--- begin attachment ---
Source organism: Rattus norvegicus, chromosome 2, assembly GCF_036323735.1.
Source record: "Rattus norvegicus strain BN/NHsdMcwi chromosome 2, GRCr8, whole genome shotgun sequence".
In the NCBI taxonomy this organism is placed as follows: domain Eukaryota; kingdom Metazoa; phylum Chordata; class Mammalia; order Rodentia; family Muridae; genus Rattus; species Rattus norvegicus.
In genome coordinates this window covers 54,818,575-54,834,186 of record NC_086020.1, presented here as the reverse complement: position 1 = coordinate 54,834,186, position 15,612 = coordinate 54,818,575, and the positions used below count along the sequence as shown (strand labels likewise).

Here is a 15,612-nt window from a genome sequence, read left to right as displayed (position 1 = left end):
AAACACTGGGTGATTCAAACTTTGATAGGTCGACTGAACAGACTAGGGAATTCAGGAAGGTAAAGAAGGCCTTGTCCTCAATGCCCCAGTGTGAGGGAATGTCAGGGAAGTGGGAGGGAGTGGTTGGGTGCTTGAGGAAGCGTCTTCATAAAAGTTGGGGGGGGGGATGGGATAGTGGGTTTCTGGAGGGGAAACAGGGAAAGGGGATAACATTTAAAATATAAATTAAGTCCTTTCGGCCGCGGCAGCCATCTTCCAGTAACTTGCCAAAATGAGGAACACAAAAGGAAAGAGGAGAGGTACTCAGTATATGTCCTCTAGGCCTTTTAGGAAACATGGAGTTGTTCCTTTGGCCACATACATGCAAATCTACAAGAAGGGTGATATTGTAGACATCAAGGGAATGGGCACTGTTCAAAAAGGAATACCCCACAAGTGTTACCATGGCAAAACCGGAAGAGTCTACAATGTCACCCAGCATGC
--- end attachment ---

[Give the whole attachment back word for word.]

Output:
Source organism: Rattus norvegicus, chromosome 2, assembly GCF_036323735.1.
Source record: "Rattus norvegicus strain BN/NHsdMcwi chromosome 2, GRCr8, whole genome shotgun sequence".
In the NCBI taxonomy this organism is placed as follows: domain Eukaryota; kingdom Metazoa; phylum Chordata; class Mammalia; order Rodentia; family Muridae; genus Rattus; species Rattus norvegicus.
In genome coordinates this window covers 54,818,575-54,834,186 of record NC_086020.1, presented here as the reverse complement: position 1 = coordinate 54,834,186, position 15,612 = coordinate 54,818,575, and the positions used below count along the sequence as shown (strand labels likewise).

Here is a 15,612-nt window from a genome sequence, read left to right as displayed (position 1 = left end):
AAACACTGGGTGATTCAAACTTTGATAGGTCGACTGAACAGACTAGGGAATTCAGGAAGGTAAAGAAGGCCTTGTCCTCAATGCCCCAGTGTGAGGGAATGTCAGGGAAGTGGGAGGGAGTGGTTGGGTGCTTGAGGAAGCGTCTTCATAAAAGTTGGGGGGGGGGATGGGATAGTGGGTTTCTGGAGGGGAAACAGGGAAAGGGGATAACATTTAAAATATAAATTAAGTCCTTTCGGCCGCGGCAGCCATCTTCCAGTAACTTGCCAAAATGAGGAACACAAAAGGAAAGAGGAGAGGTACTCAGTATATGTCCTCTAGGCCTTTTAGGAAACATGGAGTTGTTCCTTTGGCCACATACATGCAAATCTACAAGAAGGGTGATATTGTAGACATCAAGGGAATGGGCACTGTTCAAAAAGGAATACCCCACAAGTGTTACCATGGCAAAACCGGAAGAGTCTACAATGTCACCCAGCATGC